The Caps -- and this I put at the feet of Leonsis, not McPhee -- tried to short cut their own plan, and it blew up in their faces spectacularly.

What I see going forward is the Caps relying on the draft. I don't ever see them doing much in terms of top-end FAs; if the plan works, and kids develop, they it happens maybe once every four or five years. I suspect that the club would be more inclined to look a "second-tier" or role players as free agent additions.

This has the charm, in my opinion, of being more sustainable over the long run (providing you draft well) and more economical (your own kids are cheaper than someone else's FA).

As for McPhee? He's never going to lay out the plan in much detail. Frankly, I think that would be silly on his part. He's in a competitive environment with 29 other front offices. Telegraphing his intentions, even in the most innocent of terms? Not going to happen. I think he's temperamentally incapable of being that forthcoming, anyway. Close to the vest?...He's holding his cards inside his vest.

exwhaler said...

Ask any reporter, and you'll discover that the Capitals are one of the most tight-lipped organizations in the NHL. Other teams have leaks, the Caps don't. Expecting McPhee to lay out the plan in detail is a fool's request, in my opinion. For months, the media thought Fehr's injury was his back, when, by chance, Tarik discovered that it actually was his hip.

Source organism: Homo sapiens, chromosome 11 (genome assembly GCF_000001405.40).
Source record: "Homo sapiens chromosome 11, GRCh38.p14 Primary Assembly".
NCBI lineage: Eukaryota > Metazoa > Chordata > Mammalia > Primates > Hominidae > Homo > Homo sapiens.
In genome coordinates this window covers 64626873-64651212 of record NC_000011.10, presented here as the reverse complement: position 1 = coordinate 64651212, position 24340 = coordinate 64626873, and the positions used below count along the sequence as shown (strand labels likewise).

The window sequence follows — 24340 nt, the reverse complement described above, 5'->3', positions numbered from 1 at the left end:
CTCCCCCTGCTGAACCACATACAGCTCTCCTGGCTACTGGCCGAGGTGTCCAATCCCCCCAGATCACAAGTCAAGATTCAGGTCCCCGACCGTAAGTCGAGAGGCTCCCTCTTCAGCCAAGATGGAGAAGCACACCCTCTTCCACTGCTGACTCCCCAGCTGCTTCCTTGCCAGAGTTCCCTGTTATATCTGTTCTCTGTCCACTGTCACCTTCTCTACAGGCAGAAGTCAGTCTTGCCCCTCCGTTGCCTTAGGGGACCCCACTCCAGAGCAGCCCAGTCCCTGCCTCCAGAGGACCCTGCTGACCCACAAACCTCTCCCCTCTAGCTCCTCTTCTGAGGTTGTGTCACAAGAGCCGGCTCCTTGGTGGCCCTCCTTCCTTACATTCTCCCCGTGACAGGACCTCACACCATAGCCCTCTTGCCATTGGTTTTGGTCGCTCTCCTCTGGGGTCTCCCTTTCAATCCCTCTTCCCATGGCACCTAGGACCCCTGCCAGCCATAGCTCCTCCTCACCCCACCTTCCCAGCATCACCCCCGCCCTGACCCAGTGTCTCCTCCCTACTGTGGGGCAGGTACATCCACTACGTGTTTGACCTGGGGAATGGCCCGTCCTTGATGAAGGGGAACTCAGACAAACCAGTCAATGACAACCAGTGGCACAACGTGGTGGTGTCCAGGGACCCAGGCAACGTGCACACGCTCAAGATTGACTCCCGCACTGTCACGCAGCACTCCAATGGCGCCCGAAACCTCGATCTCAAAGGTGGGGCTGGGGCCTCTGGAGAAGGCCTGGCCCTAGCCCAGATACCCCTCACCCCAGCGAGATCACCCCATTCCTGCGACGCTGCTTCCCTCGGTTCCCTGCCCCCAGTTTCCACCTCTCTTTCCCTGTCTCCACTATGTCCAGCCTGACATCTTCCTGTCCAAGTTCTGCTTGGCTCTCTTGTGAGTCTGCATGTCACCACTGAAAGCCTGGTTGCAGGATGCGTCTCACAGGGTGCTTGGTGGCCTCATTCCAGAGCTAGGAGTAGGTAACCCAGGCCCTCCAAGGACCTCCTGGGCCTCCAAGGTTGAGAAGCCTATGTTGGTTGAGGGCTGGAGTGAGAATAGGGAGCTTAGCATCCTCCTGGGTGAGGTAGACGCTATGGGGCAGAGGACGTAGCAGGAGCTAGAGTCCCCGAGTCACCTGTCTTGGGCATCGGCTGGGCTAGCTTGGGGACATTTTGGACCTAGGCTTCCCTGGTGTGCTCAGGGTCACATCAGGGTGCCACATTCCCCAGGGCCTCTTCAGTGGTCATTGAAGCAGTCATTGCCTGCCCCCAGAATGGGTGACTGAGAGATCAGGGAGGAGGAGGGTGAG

I'm with fjc in laying the Caps' failure in the first half of McPhee's tenure at Leonsis's feet, but it goes much deeper than just short-circuiting any "building by the draft." Despite McPhee's own stated desire to do a complete rebuild after the Caps bottomed-out in 1998-1999, Leonsis introduced his infamous "five-year plan," which turned out to be more of a marketing plan than a hockey one--especially in that it required real improvement from season-to-season, with playoffs in the first or second season. With no real trade assists or good draft position (due to the team making the playoffs as per Leonsis's plan), McPhee retooled the Capitals into a grinding, defensive squad with a bunch of journeymen, finds (Dahlen), and a talented core group. That group chemistry unravelled with Jagr, who was acquired at the insistence of Leonsis. And at a time when the team needed to be completely remade in Jagr's image, Leonsis tightened the purse strings and limited McPhee to one big free agent signing (which turned out to be Robert Lang).

There was no real hockey plan from 1999-2003, only Leonsis's own changing requirements. Since the firesale, the plan has been McPhee's complete and total rebuild, which, given what's come before, many fans don't believe. But from where I stand, that's exactly what McPhee has been doing the last two or three seasons. The talk from ownership and management about being aggressive to bring in some select real NHL veterans this year is part of that, and goes back to McPhee's comments last year about how they were further along than expected, given the performance of the young players. The core has been rebuilt by the likes of Ovechkin, Gordon, Pettinger, Morrisonn, et. al., and a feeder system loaded with young talent at all levels has been re-established. This off-season, the Capitals should be targeting players who will both fill urgent needs that can't be met by the system right now, bring some veteran leadership, and help them get to the next level, which is the rumblings I'm seeing from the Caps organization.